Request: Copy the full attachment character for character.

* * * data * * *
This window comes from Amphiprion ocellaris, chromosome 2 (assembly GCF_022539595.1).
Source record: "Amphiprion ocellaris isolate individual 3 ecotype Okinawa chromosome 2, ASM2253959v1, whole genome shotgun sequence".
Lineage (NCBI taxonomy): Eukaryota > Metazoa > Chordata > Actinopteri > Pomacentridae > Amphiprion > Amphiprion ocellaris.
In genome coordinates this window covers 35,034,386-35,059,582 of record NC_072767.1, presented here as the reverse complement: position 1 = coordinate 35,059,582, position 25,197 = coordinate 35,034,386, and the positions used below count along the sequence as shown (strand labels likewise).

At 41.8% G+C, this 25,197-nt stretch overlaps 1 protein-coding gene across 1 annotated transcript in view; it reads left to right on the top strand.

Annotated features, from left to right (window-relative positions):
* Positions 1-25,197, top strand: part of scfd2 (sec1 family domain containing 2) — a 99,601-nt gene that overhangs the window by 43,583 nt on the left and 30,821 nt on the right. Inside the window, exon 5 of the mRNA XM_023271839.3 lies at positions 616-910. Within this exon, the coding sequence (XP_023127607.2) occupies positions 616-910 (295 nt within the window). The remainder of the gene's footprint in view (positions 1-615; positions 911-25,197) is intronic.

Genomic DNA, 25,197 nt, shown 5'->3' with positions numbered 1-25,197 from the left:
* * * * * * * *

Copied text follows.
This window comes from Amphiprion ocellaris, chromosome 2 (assembly GCF_022539595.1).
Source record: "Amphiprion ocellaris isolate individual 3 ecotype Okinawa chromosome 2, ASM2253959v1, whole genome shotgun sequence".
Lineage (NCBI taxonomy): Eukaryota > Metazoa > Chordata > Actinopteri > Pomacentridae > Amphiprion > Amphiprion ocellaris.
In genome coordinates this window covers 35,034,386-35,059,582 of record NC_072767.1, presented here as the reverse complement: position 1 = coordinate 35,059,582, position 25,197 = coordinate 35,034,386, and the positions used below count along the sequence as shown (strand labels likewise).

At 41.8% G+C, this 25,197-nt stretch overlaps 1 protein-coding gene across 1 annotated transcript in view; it reads left to right on the top strand.

Annotated features, from left to right (window-relative positions):
* Positions 1-25,197, top strand: part of scfd2 (sec1 family domain containing 2) — a 99,601-nt gene that overhangs the window by 43,583 nt on the left and 30,821 nt on the right. Inside the window, exon 5 of the mRNA XM_023271839.3 lies at positions 616-910. Within this exon, the coding sequence (XP_023127607.2) occupies positions 616-910 (295 nt within the window). The remainder of the gene's footprint in view (positions 1-615; positions 911-25,197) is intronic.

Genomic DNA, 25,197 nt, shown 5'->3' with positions numbered 1-25,197 from the left: